We all have stories or information we like share. Recently, I had two opportunities to facilitate that sharing.
The first was with the Minnesota Agriculture and Rural Leadership (MARL) program, a two-year commitment to attend 10 seminars held in-state, in Washington, D.C., and in a yet-to-be-announced foreign country. Class X is in session through March 2020, and members are busy learning about Minnesota’s economic drivers and regional cultures. They also are participating in personal and professional development exercises, one of which focuses on communicating via the media. This is where I came in and offered some insight — and assigned homework.
At its Marshall meeting, I shared information on how to prepare for an interview and work with a reporter. I also talked about how to craft a “letter to the editor” for a print publication. Class members knew to be attentive to the latter because they had a pending assignment: to write a letter on any topic, and then email it to me for review.
All 30 class members sent me letters, and you will read some of them in future posts. I know writing is a challenge for many folks, and I commend all who give it a go. Writing a thoughtful letter or response takes effort and offers a more rational way of communicating, compared to a tweet or Facebook reply.
Have you ever considered sending a letter to The Farmer or your local newspaper? I welcome submissions and offer these basic guidelines:
• A letter to the editor can urge the reader to act. It may offer comments on topics previously reported. Or, it may wish to draw attention to, or compliment, something or someone in the community.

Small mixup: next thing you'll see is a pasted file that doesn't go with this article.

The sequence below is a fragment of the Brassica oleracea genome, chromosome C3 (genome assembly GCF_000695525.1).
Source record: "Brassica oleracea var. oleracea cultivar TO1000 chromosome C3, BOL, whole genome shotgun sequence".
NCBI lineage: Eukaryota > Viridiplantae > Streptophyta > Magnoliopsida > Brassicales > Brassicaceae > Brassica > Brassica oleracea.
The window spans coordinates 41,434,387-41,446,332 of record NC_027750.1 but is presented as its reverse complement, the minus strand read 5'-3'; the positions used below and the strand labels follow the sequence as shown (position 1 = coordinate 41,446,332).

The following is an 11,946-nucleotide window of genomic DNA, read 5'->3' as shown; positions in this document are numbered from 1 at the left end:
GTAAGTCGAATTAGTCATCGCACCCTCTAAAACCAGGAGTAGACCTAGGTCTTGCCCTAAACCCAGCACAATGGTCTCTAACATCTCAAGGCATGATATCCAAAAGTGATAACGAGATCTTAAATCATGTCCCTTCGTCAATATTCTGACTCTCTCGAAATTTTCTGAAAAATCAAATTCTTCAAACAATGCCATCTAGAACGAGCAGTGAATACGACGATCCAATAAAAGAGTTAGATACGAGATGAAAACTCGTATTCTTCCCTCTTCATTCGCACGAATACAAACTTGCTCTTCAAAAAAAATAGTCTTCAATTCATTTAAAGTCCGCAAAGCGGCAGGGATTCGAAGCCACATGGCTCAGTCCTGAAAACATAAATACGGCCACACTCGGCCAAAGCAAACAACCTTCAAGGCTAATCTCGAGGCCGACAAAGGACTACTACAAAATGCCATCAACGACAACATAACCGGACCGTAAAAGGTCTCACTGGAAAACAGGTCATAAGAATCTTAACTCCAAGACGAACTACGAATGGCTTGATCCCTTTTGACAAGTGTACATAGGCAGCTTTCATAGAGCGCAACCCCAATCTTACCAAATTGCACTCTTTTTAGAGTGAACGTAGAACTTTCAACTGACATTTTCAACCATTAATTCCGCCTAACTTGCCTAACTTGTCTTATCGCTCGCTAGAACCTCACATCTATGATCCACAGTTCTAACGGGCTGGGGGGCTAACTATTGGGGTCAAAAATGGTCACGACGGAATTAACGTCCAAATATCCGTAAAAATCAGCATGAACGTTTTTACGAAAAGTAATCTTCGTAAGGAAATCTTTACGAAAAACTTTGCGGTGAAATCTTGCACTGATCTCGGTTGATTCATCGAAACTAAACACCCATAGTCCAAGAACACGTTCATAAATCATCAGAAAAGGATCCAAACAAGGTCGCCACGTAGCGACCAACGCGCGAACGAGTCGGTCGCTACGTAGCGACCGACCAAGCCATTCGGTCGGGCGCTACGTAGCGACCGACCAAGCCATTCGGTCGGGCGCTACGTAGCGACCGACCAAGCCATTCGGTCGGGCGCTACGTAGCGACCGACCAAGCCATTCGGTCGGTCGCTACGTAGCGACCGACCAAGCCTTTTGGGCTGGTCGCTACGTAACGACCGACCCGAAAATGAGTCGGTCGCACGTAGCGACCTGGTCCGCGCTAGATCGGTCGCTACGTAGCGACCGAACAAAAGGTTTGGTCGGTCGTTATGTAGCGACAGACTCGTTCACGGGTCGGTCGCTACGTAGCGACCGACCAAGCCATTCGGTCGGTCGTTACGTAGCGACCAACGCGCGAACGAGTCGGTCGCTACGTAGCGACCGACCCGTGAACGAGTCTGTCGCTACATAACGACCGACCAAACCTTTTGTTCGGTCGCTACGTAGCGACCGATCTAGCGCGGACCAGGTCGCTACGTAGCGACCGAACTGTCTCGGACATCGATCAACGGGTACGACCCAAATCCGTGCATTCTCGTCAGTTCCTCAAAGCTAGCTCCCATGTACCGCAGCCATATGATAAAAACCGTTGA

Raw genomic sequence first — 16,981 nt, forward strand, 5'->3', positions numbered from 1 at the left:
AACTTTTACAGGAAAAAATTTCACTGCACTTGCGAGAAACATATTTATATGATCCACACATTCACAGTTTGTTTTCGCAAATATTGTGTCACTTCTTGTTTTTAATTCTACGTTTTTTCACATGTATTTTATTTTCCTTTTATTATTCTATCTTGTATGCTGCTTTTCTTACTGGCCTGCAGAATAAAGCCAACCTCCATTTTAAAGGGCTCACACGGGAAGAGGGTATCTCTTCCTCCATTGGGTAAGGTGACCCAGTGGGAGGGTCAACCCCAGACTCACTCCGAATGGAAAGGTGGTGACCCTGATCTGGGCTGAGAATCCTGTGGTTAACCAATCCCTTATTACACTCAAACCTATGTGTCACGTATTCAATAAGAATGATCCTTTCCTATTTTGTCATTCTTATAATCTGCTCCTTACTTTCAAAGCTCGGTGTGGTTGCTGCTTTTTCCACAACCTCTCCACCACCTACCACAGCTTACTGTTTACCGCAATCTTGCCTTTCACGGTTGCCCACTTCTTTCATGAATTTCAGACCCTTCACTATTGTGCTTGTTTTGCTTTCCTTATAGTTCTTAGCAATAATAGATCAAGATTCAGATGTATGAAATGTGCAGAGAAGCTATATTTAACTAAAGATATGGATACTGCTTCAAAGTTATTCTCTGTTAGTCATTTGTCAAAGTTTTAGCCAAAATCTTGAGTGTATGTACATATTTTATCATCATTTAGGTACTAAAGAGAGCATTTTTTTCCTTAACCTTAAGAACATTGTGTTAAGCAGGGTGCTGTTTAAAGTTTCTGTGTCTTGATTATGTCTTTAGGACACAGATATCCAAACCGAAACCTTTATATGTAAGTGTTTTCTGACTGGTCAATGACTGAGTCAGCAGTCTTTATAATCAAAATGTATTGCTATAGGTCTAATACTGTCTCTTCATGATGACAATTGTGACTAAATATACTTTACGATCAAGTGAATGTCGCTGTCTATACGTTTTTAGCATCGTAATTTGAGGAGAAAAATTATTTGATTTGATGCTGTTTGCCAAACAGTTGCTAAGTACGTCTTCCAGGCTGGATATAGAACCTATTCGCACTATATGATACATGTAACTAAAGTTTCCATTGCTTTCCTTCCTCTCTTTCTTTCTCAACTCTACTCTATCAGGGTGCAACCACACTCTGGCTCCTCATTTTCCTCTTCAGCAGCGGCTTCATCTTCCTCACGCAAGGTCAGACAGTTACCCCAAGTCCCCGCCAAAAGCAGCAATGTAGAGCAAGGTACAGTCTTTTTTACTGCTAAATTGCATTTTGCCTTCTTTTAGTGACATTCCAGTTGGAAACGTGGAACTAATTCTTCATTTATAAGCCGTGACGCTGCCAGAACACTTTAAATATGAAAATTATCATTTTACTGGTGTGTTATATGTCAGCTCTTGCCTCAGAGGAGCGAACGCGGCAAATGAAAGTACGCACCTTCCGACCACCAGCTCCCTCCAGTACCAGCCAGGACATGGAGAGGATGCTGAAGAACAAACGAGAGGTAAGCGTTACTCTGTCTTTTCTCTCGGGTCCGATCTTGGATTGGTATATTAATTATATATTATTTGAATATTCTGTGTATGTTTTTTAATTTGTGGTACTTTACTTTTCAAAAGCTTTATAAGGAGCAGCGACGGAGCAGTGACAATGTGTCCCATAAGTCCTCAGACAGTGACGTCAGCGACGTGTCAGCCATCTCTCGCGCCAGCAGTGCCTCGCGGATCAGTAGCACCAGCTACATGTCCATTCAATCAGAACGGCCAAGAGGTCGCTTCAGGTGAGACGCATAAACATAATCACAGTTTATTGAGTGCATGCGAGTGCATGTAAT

• You are the expert as author of your letter. Write about what you know in clear, concise language. Keep your letter to a few key points.
• Proofread your letter to correct spelling and grammar errors. Read your letter out loud. That may help you with flow and sentence structure.
• Offer a “call to action” at the end, if that is your letter’s intent.
• Conclude with your contact information: name, town, phone number and email address.
• Try to keep your letter around 350 to 400 words, max.
Sifting through science data
The second opportunity for me to share about communicating was at the second annual Speaking Science conference, hosted by the University of Minnesota’s Institute on the Environment. Dozens of journalists and communicators volunteered to participate. Our job was to listen to attendees — faculty, and postdoctoral and grad students — as they pitched their research, and then offer feedback on how to more clearly frame future presentations to media.
We were divided into small groups consisting of one journalist per two science attendees, with about 20 minutes per group. I listened to pitches ranging from the importance of insects as pollinators to developing consumer software to better access renewable energy programs.
When you are the expert as well as a scientist, it is natural to delve into details and use acronyms. In my feedback to those in my groups, sometimes I referred to the basics I offered the MARL class members: Boil it down to two or three key points. Keep it simple. Keep it short. Specific to science inquiry, I suggested referring to the project’s hypothesis as one way to get back to the basic premise. What prompted the study, what is being tested and/or why is it being tested?
My group time with attendees was brief and intense as we moved around the room to hear pitches. I enjoyed learning about their research, asking questions and helping them hone future presentations. I commend them for making the time to learn about how to improve communication. It is one of those soft skills that all of us can continue to work on, myself included.